However, ESPN ranked 10 NHL teams in the bottom 22 of the affordability rankings, so this seems more like a hockey problem than a Leafs issue.
At the same time, going to a Leafs game is anything but affordable.
The Leafs ranked 104th in stadium experience, but they would have finished higher if their promotions ranking from ESPN wasn't the worst.
Promotions at stadiums are cool, but that's an issue for minor league teams who are looking to attract fans, and people with young kids. For a professional team, stadium promotions shouldn't be a major area of focus.
The Air Canada Centre is an arena that many NHL teams would love for their team to play in. In my recent article on the 10 best arenas in the NHL, I ranked the ACC fifth.
ESPN describes its player rating as "Effort on the field and likability off it." This isn't the criteria I would use regarding players; however, the Leafs finished 121st and 122nd in these categories, respectively.
While hockey fans may not like some Leafs players on the ice, the team doesn't have very many players who are incredibly annoying off the ice. They may not be the most likable players, but they aren't despised, either.
In terms of effort, the Leafs may have given up in some games last season, but they don't deserve to be ranked last in all of pro sports. The Washington Wizards and Boston Red Sox, who both finished a couple spots better than the Leafs in the effort department, should have received a worse ranking than Toronto.
The Leafs ranked 111th in coaching, which is a bit harsh. I wouldn't say poor coaching is the primary reason why the team hasn't been to the playoffs since 2004.
Ron Wilson, who spent more than three-and-a-half seasons in Toronto before the Leafs replaced him with Randy Carlyle late last year, did not have too much success with the team, but he also didn't have a ton of talent to work with. A coach is often only as successful as his players.
Even with a coach such as Mike Babcock of the Detroit Red Wings, the Leafs' playoff drought would probably still be seven years and counting.
Since 1998, the Leafs have had four different head coaches, but many NHL teams, and teams in other pro sports, have had more head coaches in that same span.
Toronto hasn't been fortunate enough to have brilliant coaching over the last few years, but to rank them 111th in all of pro sports is unfair.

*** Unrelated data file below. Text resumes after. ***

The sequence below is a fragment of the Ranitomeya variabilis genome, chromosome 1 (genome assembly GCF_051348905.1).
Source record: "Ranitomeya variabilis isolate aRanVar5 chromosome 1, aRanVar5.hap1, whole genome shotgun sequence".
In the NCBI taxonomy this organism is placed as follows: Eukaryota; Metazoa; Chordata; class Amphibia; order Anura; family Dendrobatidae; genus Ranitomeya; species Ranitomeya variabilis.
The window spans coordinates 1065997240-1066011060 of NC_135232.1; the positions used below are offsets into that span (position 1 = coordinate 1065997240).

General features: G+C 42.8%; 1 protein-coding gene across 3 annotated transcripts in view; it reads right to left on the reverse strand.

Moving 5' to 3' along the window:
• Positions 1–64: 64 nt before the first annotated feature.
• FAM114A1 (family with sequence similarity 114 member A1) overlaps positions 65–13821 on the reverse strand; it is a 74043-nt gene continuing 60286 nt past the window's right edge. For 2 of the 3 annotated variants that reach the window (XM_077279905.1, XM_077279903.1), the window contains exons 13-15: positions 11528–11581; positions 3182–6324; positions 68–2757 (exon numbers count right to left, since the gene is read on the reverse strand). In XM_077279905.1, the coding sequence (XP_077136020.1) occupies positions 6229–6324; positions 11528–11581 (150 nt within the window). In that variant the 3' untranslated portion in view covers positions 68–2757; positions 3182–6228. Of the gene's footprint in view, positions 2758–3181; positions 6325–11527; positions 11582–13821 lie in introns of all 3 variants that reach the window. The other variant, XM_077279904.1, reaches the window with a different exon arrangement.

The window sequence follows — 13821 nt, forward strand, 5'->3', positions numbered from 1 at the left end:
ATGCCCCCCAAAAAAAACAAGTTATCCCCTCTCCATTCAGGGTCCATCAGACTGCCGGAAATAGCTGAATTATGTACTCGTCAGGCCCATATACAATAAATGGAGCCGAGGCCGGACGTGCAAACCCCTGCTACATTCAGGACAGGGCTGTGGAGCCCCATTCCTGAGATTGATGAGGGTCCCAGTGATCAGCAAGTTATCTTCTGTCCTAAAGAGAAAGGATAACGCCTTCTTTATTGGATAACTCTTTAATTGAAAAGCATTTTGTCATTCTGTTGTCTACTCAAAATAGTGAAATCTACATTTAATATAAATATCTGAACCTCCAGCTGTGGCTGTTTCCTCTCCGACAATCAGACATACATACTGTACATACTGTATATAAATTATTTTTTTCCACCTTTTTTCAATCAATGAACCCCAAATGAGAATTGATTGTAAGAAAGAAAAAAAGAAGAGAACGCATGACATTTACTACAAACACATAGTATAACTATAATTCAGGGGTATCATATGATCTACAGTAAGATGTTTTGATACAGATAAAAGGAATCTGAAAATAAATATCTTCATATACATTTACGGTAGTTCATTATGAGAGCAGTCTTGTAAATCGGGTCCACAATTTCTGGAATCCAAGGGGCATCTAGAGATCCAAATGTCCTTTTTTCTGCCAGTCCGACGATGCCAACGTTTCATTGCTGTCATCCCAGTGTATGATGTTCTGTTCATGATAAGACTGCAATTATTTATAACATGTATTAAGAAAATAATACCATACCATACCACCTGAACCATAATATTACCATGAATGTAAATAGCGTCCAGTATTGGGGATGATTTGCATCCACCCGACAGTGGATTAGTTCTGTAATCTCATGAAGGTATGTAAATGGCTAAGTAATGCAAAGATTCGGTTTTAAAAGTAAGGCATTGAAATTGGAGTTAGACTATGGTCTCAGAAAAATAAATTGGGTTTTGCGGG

ESPN described this ranking as "Championships already won or expected in the lifetime of current fans." With this description, it's not surprising that the Leafs ranked second to last here. Only the Columbus Blue Jackets ranked worse.
The Leafs haven't won a Stanley Cup since 1967, and they also haven't been to a Cup Final since that year. The future of the Leafs also isn't bright, despite some nice prospects such as Morgan Rielly joining the organization in recent seasons.
It's going to take a while for the Leafs to become championship caliber, which is why you cannot argue with ESPN's Title Track ranking.
Is ESPN's Ranking of the Leafs Correct?
The Leafs are certainly not the worst team in professional sports, but they don't deserve to be in the top 65 percent, either.
The loyalty of their fanbase is something most pro sports teams only dream of, they play in a nice building and they are the talk of the town even when they struggle to win games.
It does cost "an arm and a leg" to watch a Leafs game at the ACC, and to buy concessions and team merchandise, but the cost of supporting a pro team is high in most cities.
The Leafs should be ranked anywhere from 85-105, which isn't impressive for one of the most historic franchises in North America, but it's a more accurate ranking than what ESPN gave Toronto in the network's latest Ultimate Team Standings.
Nicholas Goss is an NHL lead writer at Bleacher Report. He was also the organization's on-site reporter for the 2011 Stanley Cup Finals in Boston. Follow him on Twitter.